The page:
It was late afternoon as I walked through the shop to my cozy rocking chair in a back room where we had a sitting area and a small kitchen. No one else except Tucker can sit in that chair; it was built for me and meant for only me. I had only had it a few weeks and it was always a joy to snuggle into and relax with my weaving. There were no customers out front, but it was too early to close, so I began work on a baby blanket.

Tucker had kept my chair warm for me but jumped up and wandered out to the front when I made to sit down. Curling up in the soft cushions, I reached into a wooden bowl for spider silk. I made that bowl myself, smoothing the wood for hours until it was glossy and slick. I had fashioned the bowl so that it would hold my spider silk and gossamer without letting them catch or snag.

With a small handful of soft lavender fluff, I began to sing and weave. My fingers moved in rhythm to the song, making knots and loops of the silken threads. My mind drifted into a waking dream as I wove and sang, making mental images of the finished product. I sang of peaceful dreams and lullabies because this would be a wrap for a young child. Not mine, of course. I was not sure that a child would ever be in my destiny. But it could happen. My family tended to live long lives.

I hit a snag with a jagged fingernail and frowned. This never used to happen. When I got in my zone of singing and weaving, it was supposed to go smoothly and gently. With a sigh, I unwound the mistake and took up where I left off, singing, weaving, and humming.

Tucker padded into the room, yellow eyes glowing as he stared into mine.

There is a raven outside for thee.

Did I mention that he is a special cat?

I walked out the door onto the front porch. An enormous raven sat on the railing waiting. I glanced up and down the street lest someone wander by and see me conversing with a bird. They already thought I was a bit strange, but little did they know how strange. Luckily, it was late in the day, but few were walking around. It wasn’t yet time for the homebound rush of bodies to their cars and trucks.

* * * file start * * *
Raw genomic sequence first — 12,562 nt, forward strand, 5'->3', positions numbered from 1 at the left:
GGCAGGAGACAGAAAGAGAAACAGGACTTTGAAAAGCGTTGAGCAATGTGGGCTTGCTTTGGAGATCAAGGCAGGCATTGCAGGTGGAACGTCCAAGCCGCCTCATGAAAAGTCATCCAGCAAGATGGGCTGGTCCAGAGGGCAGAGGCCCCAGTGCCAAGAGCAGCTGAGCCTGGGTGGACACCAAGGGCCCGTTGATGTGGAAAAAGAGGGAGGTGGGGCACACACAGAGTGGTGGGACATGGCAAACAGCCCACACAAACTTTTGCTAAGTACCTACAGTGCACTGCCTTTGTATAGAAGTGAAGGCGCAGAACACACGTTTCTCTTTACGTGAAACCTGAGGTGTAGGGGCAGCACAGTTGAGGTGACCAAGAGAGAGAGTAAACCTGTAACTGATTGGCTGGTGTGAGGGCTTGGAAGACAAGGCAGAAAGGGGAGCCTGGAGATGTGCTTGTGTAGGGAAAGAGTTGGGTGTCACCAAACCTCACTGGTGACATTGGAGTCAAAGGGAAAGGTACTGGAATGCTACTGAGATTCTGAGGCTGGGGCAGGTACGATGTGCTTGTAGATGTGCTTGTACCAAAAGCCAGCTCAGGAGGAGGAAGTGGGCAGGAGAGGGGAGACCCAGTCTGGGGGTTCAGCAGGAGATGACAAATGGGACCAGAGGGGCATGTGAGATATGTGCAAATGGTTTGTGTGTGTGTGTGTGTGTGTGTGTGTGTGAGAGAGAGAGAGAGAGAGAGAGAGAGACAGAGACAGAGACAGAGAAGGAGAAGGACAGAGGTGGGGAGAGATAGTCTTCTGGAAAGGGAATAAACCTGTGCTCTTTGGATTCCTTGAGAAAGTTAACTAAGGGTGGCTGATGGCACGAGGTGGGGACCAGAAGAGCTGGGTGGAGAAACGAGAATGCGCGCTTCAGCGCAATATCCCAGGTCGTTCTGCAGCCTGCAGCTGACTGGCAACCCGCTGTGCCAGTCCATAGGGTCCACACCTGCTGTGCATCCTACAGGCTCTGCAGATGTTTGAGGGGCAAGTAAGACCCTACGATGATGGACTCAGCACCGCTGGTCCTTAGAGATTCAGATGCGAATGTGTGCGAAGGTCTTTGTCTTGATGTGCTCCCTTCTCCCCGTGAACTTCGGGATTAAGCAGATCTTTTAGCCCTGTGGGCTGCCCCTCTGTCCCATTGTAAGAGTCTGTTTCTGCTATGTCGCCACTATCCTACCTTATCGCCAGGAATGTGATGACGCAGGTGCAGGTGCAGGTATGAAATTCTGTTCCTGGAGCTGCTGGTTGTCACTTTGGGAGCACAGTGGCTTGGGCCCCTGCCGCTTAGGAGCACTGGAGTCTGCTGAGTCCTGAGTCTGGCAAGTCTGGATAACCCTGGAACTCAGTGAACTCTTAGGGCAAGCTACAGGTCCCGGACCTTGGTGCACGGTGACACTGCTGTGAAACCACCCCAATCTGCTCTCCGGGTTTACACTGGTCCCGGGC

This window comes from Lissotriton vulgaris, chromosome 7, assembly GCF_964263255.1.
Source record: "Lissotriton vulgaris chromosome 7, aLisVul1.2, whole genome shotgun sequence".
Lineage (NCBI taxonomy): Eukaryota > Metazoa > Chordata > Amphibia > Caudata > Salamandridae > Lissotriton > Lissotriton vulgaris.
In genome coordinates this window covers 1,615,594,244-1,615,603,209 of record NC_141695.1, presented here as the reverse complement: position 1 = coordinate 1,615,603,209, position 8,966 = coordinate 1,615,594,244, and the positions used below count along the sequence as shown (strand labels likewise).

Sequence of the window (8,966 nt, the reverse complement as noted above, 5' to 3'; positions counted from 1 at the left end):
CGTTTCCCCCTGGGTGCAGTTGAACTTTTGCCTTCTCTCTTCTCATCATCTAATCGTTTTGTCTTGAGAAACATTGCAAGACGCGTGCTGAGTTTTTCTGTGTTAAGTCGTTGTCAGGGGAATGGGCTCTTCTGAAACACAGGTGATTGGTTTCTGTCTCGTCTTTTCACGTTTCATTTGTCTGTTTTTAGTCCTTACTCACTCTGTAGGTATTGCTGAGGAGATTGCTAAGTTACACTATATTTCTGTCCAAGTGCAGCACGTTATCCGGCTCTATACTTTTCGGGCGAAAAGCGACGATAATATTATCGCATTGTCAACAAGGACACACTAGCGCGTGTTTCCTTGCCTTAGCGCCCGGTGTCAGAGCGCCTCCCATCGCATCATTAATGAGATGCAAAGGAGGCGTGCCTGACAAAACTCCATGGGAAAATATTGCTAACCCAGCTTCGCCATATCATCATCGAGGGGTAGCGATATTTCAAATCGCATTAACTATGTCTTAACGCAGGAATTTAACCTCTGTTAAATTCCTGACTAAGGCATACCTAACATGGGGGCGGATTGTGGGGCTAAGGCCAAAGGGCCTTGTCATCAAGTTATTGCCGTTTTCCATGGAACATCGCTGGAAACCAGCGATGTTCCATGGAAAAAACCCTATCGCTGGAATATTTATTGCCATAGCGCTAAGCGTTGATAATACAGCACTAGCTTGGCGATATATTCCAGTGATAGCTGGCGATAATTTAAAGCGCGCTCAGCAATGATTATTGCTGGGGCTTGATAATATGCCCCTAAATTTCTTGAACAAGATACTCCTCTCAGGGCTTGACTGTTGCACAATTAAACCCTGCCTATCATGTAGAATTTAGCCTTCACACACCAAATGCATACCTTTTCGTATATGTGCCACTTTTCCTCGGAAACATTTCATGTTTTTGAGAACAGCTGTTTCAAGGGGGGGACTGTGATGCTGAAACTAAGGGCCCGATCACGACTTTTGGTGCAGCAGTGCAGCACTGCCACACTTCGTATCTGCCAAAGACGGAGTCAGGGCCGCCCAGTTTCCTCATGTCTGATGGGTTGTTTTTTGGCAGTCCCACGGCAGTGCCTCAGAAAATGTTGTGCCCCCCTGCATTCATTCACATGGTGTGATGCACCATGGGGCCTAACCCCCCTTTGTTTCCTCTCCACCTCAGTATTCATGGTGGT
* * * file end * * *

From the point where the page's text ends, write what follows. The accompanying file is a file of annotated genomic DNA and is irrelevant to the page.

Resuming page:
I greet thee in peace. You have a mass for me? I asked him. I can communicate with many kinds of animals. I’ve always been able to do it and I don’t know how it works. For instance, I can’t talk to worms. The animals have to be one of the Forest Clans. I’d been getting rusty, however, so I was glad to practice using the Old Language by speaking to an animal besides Tucker. There were a lot of my old ways that I hadn’t used lately.

The raven cocked his head sideways, staring. Thinking back, I realized I had not spoken correctly.

Pardon. You have a message for me?

Peace to thee, also. Thou art she of the honey skin, long black hair, and purply-blue eyes. Thou speakest the Old Language. Yes, my message is for thee, Lady Indigo.

I stood still, waiting. One does not rush a raven. Black eyes like shiny beads stared at me. It ruffled its feathers and spoke. Not in words, but in thoughts. He was correct in my title, however. Being one of the elfin elite, my mother was Lady Skye. Her status decreed I was to be called Lady Indigo. Mostly my friends knew me as Indigo. Only a few from Faerie ever called me Lady.

The Green Lady requests thy help.

The Green Lady was Fauna Harper. I had not seen my mentor since she left two years ago, leaving me to take care of her shop. Except for the deposits I made, Fauna’s husband took care of the banking and my paycheck.